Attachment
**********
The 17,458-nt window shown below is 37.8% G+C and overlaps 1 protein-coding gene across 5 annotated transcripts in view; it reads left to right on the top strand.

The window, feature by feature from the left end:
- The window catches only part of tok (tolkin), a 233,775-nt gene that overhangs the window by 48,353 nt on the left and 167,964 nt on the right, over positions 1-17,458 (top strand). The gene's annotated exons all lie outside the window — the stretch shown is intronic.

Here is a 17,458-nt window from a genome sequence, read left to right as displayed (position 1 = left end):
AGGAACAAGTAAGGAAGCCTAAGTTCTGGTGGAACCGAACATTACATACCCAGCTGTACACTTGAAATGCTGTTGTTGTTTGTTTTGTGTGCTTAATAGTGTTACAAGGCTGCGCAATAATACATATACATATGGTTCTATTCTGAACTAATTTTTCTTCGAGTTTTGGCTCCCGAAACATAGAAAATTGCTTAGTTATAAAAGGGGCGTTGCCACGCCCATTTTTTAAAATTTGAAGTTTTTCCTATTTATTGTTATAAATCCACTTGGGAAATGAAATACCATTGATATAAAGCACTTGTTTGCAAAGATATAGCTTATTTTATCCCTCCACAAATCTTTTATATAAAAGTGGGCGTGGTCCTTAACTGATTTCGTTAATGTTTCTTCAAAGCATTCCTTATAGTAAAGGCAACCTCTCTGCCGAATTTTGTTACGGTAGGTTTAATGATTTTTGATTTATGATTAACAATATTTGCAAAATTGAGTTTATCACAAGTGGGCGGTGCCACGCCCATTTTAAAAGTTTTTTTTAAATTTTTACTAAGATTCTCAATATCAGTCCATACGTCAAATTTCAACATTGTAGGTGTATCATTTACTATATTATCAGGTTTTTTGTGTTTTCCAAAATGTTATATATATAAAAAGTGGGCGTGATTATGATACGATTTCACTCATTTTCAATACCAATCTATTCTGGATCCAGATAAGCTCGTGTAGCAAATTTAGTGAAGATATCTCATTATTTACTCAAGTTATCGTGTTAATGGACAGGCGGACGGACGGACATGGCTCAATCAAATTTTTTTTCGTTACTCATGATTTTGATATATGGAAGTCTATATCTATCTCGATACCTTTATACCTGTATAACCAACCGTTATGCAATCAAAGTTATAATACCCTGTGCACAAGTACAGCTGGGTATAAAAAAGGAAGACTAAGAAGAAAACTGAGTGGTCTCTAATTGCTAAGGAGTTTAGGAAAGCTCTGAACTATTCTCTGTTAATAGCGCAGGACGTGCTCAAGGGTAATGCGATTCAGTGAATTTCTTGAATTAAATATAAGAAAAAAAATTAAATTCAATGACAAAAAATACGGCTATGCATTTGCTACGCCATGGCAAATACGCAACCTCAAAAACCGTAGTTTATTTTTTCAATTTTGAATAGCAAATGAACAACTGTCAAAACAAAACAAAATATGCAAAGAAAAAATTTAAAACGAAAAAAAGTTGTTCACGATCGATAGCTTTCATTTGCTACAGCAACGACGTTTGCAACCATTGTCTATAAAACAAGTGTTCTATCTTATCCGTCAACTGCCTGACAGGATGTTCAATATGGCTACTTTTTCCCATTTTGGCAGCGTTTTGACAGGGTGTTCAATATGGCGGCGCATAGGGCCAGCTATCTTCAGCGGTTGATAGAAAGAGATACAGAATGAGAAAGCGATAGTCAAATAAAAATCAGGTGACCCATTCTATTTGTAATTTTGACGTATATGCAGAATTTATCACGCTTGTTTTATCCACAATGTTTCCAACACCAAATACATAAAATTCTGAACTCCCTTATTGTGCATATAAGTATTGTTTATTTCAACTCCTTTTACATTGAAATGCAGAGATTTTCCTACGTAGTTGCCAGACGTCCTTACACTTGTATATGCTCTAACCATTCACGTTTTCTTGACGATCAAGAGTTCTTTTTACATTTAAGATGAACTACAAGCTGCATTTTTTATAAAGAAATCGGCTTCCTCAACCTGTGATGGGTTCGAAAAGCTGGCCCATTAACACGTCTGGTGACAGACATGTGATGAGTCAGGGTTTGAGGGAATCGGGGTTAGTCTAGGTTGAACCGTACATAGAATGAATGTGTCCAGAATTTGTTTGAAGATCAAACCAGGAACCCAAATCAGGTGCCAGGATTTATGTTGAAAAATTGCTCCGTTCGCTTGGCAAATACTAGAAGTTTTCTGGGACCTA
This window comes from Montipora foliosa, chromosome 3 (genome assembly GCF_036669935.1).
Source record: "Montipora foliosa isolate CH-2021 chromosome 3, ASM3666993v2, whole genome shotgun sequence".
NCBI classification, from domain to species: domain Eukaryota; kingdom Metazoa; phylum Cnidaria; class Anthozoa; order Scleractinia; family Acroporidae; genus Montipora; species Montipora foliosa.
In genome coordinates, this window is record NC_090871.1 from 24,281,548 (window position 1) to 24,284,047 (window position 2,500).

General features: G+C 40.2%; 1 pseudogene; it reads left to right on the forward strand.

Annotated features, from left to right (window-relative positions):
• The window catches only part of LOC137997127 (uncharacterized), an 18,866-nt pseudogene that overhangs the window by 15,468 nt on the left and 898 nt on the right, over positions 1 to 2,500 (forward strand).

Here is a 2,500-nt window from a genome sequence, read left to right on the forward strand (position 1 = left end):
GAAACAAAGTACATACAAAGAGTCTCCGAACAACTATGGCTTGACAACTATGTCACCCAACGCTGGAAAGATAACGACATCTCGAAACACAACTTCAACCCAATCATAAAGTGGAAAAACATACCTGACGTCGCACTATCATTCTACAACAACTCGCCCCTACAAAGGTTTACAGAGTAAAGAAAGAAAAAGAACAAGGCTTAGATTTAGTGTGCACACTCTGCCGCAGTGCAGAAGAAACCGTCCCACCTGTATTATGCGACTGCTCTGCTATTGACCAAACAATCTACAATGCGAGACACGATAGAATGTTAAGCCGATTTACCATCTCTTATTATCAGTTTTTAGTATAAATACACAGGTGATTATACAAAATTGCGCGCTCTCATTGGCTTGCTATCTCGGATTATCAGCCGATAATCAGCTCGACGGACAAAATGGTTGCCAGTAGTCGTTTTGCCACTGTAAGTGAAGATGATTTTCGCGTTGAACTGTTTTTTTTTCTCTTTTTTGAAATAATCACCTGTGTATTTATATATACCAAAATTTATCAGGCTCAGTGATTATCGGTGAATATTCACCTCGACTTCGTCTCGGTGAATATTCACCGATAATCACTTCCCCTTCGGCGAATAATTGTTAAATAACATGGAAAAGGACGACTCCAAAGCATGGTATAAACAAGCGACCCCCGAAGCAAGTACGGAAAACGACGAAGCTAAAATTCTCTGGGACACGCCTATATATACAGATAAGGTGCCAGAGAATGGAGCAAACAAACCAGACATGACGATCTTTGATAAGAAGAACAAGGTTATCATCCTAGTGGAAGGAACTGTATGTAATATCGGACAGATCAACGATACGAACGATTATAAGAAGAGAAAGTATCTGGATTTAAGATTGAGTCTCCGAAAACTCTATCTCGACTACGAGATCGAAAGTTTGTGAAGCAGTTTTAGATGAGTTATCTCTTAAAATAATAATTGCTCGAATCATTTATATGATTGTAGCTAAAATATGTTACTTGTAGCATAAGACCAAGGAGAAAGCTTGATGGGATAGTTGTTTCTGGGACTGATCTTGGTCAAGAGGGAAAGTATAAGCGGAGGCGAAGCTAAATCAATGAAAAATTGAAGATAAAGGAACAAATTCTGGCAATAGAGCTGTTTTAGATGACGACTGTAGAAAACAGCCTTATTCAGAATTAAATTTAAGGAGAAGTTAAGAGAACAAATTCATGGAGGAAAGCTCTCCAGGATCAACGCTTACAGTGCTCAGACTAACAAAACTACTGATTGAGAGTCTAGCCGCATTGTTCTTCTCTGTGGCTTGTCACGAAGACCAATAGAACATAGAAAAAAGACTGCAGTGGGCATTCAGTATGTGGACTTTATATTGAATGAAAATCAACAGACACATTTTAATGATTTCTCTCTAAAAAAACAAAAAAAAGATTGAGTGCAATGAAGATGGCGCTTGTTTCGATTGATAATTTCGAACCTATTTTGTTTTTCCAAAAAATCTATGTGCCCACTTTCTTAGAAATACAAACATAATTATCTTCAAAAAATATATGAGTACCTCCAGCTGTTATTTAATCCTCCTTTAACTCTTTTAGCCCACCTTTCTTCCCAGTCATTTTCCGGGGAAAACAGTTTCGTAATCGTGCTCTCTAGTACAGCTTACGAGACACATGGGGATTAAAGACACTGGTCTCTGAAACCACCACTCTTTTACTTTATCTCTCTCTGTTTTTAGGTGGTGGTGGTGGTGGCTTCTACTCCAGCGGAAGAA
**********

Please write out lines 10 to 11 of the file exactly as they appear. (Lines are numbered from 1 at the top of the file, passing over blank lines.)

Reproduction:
General features: G+C 40.2%; 1 pseudogene; it reads left to right on the forward strand.

Annotated features, from left to right (window-relative positions):